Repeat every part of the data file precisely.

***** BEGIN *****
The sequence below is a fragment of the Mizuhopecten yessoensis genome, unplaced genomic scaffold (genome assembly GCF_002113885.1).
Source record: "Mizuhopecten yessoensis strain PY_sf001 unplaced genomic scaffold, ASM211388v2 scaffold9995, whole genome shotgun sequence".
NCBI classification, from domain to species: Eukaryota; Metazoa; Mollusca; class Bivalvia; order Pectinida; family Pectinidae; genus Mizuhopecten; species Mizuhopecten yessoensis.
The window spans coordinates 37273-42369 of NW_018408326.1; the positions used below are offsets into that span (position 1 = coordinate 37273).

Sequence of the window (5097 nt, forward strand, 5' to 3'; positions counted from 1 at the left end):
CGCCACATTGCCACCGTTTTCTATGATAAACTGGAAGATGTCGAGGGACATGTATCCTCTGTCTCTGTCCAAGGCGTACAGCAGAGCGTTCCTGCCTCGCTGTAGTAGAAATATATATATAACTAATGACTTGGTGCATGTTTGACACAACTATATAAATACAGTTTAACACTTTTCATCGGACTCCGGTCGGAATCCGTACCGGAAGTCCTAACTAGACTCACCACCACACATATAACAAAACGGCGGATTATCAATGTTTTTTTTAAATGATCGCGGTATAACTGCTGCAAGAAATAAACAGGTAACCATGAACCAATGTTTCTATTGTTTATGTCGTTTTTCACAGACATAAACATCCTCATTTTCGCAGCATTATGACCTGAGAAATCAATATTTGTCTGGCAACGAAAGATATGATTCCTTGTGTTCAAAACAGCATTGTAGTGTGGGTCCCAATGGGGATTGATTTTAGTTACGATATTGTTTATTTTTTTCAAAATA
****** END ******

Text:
The sequence below is a fragment of the Mizuhopecten yessoensis genome, unplaced genomic scaffold (genome assembly GCF_002113885.1).
Source record: "Mizuhopecten yessoensis strain PY_sf001 unplaced genomic scaffold, ASM211388v2 scaffold9995, whole genome shotgun sequence".
NCBI classification, from domain to species: Eukaryota; Metazoa; Mollusca; class Bivalvia; order Pectinida; family Pectinidae; genus Mizuhopecten; species Mizuhopecten yessoensis.
The window spans coordinates 37273-42369 of NW_018408326.1; the positions used below are offsets into that span (position 1 = coordinate 37273).

Sequence of the window (5097 nt, forward strand, 5' to 3'; positions counted from 1 at the left end):
CGCCACATTGCCACCGTTTTCTATGATAAACTGGAAGATGTCGAGGGACATGTATCCTCTGTCTCTGTCCAAGGCGTACAGCAGAGCGTTCCTGCCTCGCTGTAGTAGAAATATATATATAACTAATGACTTGGTGCATGTTTGACACAACTATATAAATACAGTTTAACACTTTTCATCGGACTCCGGTCGGAATCCGTACCGGAAGTCCTAACTAGACTCACCACCACACATATAACAAAACGGCGGATTATCAATGTTTTTTTTAAATGATCGCGGTATAACTGCTGCAAGAAATAAACAGGTAACCATGAACCAATGTTTCTATTGTTTATGTCGTTTTTCACAGACATAAACATCCTCATTTTCGCAGCATTATGACCTGAGAAATCAATATTTGTCTGGCAACGAAAGATATGATTCCTTGTGTTCAAAACAGCATTGTAGTGTGGGTCCCAATGGGGATTGATTTTAGTTACGATATTGTTTATTTTTTTCAAAATA